To detail the unmet clinical and scientific needs in the field of rheumatology. After a 2-year hiatus due to the SARS-CoV-2 pandemic, the 22nd annual international Advances in Targeted Therapies meeting brought together more than 100 leading basic scientists and clinical researchers in rheumatology, immunology, epidemiology, molecular biology and other specialties. Breakout sessions were convened with experts in five rheumatological disease-specific groups including: rheumatoid arthritis (RA), psoriatic arthritis, axial spondyloarthritis, systemic lupus erythematosus and connective tissue diseases (CTDs). In each group, experts were asked to identify and prioritise current unmet needs in clinical and translational research, as well as highlight recent progress in meeting formerly identified unmet needs. Clinical trial design innovation was emphasised across all disease states. Within RA, developing therapies and trials for refractory disease patients remained among the most important identified unmet needs and within lupus and spondyloarthritis the need to account for disease endotypes was highlighted. The RA group also identified the need to better understand the natural history of RA, pre-RA states and the need ultimately for precision medicine. In CTD generally, experts focused on the need to better identify molecular, cellular and clinical signals of early and undifferentiated disease in order to identify novel drug targets. There remains a strong need to develop therapies and therapeutic strategies for those with treatment-refractory disease. Increasingly it is clear that we need to better understand the natural history of these diseases, including their 'predisease' states, and identify molecular signatures, including at a tissue level, which can facilitate disease diagnosis and treatment. As these unmet needs in the field of rheumatic diseases have been identified based on consensus of expert clinicians and scientists in the field, this document may serve individual researchers, institutions and industry to help prioritise their scientific activities.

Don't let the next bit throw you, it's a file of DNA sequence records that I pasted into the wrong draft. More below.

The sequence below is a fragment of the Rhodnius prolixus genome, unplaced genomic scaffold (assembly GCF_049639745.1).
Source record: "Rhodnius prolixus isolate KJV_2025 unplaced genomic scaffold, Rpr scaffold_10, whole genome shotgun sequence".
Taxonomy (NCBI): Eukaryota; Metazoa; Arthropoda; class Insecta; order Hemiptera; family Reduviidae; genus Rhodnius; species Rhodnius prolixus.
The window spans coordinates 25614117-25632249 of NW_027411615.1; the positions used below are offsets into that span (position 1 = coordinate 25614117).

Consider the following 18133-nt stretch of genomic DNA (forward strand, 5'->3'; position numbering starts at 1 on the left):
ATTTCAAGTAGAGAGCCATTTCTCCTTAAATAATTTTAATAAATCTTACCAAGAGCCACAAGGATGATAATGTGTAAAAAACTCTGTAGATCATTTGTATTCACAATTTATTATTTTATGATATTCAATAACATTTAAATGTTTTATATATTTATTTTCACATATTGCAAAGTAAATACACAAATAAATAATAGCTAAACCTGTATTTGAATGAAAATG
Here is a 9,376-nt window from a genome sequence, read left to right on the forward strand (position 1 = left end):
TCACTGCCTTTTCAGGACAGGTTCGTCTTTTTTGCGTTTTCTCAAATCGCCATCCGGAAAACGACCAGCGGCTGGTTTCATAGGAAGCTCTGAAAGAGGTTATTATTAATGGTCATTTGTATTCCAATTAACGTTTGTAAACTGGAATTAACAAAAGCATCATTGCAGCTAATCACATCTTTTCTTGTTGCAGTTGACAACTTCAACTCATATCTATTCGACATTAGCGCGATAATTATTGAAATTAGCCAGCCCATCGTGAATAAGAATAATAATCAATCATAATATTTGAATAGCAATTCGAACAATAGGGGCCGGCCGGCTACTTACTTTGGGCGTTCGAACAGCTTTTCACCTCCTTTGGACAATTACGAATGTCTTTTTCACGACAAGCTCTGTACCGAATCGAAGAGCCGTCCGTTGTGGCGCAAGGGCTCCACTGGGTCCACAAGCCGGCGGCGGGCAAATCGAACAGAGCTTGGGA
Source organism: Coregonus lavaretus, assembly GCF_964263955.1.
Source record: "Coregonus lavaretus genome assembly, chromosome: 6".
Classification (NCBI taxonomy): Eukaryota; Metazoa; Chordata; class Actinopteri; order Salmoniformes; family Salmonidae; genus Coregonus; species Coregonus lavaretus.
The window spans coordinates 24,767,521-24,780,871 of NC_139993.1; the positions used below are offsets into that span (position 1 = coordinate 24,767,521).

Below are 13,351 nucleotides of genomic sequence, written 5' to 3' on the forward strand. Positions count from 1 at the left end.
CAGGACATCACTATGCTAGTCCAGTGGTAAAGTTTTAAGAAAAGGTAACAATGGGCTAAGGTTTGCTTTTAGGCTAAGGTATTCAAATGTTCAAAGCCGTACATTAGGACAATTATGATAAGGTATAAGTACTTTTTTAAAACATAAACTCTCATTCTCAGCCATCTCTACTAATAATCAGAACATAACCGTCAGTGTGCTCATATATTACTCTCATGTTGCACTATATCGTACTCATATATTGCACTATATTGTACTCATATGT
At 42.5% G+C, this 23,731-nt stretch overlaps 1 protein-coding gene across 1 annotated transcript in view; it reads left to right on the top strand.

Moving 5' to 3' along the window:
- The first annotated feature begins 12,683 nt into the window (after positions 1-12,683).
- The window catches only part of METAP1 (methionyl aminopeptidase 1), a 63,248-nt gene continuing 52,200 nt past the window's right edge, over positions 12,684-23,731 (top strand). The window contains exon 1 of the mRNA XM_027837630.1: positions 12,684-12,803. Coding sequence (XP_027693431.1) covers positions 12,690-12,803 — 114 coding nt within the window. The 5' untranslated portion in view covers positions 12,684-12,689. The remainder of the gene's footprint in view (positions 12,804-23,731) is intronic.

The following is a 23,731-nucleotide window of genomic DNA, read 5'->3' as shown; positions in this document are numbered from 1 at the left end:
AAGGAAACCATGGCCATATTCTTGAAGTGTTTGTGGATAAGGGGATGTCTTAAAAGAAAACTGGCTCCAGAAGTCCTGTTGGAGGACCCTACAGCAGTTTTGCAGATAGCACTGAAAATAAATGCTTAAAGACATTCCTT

Subject(s)
Arthritis, Psoriatic , Arthritis, Rheumatoid , COVID-19 , Rheumatic Diseases , Rheumatology , Humans , SARS-CoV-2 , Rheumatic Diseases/drug therapy , Rheumatic Diseases/diagnosis , Arthritis, Rheumatoid/drug therapy , Arthritis, Psoriatic/drug therapy
20.
Acta Med Indones ; 54(4): 595-602, 2022 Oct.
Article in English | MEDLINE | ID: covidwho-2168108

ABSTRACT

Autoimmune diseases are known to be a risk factor for severe COVID-19 infection. This is the first case series of patients with autoimmune disease suffering from COVID-19 infection in Jakarta, Indonesia. There were 12 confirmed cases of COVID-19 infection in autoimmune patients from March 2020 until February 2021. We select 5 patients in this case series. Three of them had systemic lupus erythematous (SLE), one of them had rheumatoid arthritis, and one of them had ankylosing spondylitis. Three of them had high BSR Risk Stratification. Most of them had used daily steroid therapy. Fatigue, abdominal pain, diarrhea, and cough were the common symptoms found.  None of the patients were admitted to ICU, used mechanical ventilators, and all of them survived. Most of the patients were prescribed anti-coagulant therapy. This first comprehensive case series can provide valuable information regarding the clinical characteristics of COVID-19 infection in the Indonesian autoimmune disorder patient population.


Subject(s)
Arthritis, Rheumatoid , Autoimmune Diseases , COVID-19 , Lupus Erythematosus, Systemic , Spondylitis, Ankylosing , Humans , Lupus Erythematosus, Systemic/complications , Lupus Erythematosus, Systemic/drug therapy , Autoimmune Diseases/complications , Autoimmune Diseases/epidemiology , Arthritis, Rheumatoid/drug therapy , Arthritis, Rheumatoid/epidemiology , Spondylitis, Ankylosing/drug therapy , Spondylitis, Ankylosing/epidemiology